Quick Window Insulation Methods

Up to 15% of the heat loss from a house can be through the windows. Double glazing can halve this loss, although the cost can be considerable, especially if you choose commercially installed sealed-unit replacement windows. However, with a low-price DIY system you may be able to get your money back in five to 15 years, depending on the fuel used and the size of the windows. You should also take into account the additional comfort provided by double glazing, the extra noise insulation, better security and the greenhouse effect which helps to heat the rooms on any sunny day, even in winter.

Fire safety

When installing double glazing, pay special attention to the following points so that your windows can be used in an emergency if the usual means of escape is cut off.

1. Do not install a fixed, sealed double glazing unit unless there is an adjacent opening window (not a fanlight). Secondary sash units should have at least one sliding or hinged pane.

2. Always glaze opening sashes or casements separately.

3. To give sufficient warning for a safe exit to be made by the usual means, fit a smoke detector on every level of the dwelling and

interconnect them to ensure an effective alarm, even if you are asleep.

4. If you are in any doubt about fire precautions, contact your local fire prevention officer and ask his advice. The telephone number is under the name of your local county council, fire brigade department, in your local directory.

Remember, the benefits of heavy lined curtains for window insulation. These are effective at reducing heat loss in the evenings and at night, and they may be preferable to double glazing if the room is not heated by day and only in the evenings. The benefits of curtains are enhanced further if they are backed by aluminium foil reflective loose linings (known as Milium).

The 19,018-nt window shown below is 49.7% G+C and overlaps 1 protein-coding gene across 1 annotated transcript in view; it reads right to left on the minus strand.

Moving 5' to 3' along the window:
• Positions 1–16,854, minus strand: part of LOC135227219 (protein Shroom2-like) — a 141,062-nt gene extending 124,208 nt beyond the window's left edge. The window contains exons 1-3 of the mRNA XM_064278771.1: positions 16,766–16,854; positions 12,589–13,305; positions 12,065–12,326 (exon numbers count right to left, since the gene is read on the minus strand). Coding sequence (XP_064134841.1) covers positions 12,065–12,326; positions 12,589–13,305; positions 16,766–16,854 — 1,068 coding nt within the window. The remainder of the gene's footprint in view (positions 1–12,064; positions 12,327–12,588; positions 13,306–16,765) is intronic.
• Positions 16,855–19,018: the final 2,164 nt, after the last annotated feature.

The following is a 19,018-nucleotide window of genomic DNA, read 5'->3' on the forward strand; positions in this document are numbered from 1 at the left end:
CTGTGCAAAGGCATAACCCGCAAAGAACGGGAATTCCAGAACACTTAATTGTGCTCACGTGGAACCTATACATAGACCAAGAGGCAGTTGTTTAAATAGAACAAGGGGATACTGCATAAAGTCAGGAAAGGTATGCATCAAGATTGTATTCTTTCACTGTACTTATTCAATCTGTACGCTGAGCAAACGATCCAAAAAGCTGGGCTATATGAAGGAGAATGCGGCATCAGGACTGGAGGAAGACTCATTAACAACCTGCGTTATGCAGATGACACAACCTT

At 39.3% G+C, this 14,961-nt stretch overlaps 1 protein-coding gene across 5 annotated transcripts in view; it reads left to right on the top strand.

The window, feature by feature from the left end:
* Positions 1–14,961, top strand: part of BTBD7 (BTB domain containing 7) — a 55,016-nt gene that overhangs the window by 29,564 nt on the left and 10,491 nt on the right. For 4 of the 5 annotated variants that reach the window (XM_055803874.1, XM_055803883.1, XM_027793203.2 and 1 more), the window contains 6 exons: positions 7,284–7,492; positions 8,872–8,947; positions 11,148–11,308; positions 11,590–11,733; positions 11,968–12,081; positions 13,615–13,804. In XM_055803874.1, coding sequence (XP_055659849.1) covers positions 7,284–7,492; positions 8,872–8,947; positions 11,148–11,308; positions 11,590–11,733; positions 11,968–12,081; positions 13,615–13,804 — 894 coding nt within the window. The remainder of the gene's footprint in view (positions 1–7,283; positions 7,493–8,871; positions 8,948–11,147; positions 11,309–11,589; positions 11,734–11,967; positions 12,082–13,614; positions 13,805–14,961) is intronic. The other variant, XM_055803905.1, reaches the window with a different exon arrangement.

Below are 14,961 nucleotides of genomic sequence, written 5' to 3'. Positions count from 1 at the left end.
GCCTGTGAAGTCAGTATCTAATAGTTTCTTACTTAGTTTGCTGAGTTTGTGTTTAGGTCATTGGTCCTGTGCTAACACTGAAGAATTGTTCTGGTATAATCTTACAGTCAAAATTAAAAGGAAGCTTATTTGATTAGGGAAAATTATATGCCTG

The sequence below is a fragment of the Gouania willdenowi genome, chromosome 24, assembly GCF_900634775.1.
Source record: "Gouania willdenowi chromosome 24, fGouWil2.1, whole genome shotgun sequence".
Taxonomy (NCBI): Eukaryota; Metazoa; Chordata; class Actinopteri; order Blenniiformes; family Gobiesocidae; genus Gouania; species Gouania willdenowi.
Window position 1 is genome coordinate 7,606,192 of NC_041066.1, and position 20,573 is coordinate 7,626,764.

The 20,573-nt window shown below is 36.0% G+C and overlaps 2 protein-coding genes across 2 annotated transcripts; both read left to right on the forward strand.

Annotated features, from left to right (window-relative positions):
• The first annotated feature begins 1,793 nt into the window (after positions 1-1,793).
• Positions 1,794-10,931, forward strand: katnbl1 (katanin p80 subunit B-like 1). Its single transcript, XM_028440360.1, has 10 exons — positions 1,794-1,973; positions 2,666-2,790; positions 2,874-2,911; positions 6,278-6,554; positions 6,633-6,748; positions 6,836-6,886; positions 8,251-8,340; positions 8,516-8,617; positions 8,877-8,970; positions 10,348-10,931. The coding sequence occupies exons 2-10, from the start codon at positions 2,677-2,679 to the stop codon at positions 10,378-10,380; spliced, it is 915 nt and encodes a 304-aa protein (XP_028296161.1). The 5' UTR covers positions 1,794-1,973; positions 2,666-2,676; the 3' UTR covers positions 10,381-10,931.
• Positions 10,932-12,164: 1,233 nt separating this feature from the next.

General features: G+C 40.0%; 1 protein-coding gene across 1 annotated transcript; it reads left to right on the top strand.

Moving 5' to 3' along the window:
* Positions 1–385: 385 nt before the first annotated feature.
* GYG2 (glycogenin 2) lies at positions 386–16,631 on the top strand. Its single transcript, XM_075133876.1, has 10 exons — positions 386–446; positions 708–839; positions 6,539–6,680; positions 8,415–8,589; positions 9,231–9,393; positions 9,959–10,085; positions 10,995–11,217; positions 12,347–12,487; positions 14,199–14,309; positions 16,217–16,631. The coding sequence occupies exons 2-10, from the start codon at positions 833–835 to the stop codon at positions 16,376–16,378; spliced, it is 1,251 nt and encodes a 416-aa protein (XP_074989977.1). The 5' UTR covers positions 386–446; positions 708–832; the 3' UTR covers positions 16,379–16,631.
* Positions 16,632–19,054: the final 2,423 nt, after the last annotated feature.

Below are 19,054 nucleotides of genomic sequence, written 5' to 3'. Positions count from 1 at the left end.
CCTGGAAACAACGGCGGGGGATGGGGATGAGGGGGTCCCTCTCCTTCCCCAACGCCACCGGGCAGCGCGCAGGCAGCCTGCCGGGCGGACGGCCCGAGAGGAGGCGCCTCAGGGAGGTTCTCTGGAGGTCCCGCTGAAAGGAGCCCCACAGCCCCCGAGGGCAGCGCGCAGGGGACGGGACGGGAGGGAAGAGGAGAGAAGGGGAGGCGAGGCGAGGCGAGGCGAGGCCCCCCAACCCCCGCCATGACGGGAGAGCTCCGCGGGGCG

Plastic film

This is the very simplest form for double glazing and is ideal where a low-cost temporary system is required. For windows with small panes, such as the Georgian style, self-cling kitchen film can be applied directly to the frames. If these have been recently painted, the film will cling perfectly. Larger frames can be treated in the same way if a light timber framework is made up to divide the frame into areas in the Georgian style.

Another method is to double glaze the window with clear plastic film, or even clear polythene sheet as a low-cost alternative. The plastic sheet can be held to the frame using double-sided adhesive tape. Opening windows should be double glazed separately from the fixed frames so that the windows can be used without removing the film. Make sure the windows are draught-proofed or the film will move noisily in the wind.

Plastic sheet

Thick, clear, rigid plastic sheet is cheaper than glass and much quicker to fix, but care must be taken in cleaning to avoid scratching the surface. The cheapest type is clear polystyrene, but the more expensive acrylic (Perspex) sheet will not yellow in normal use.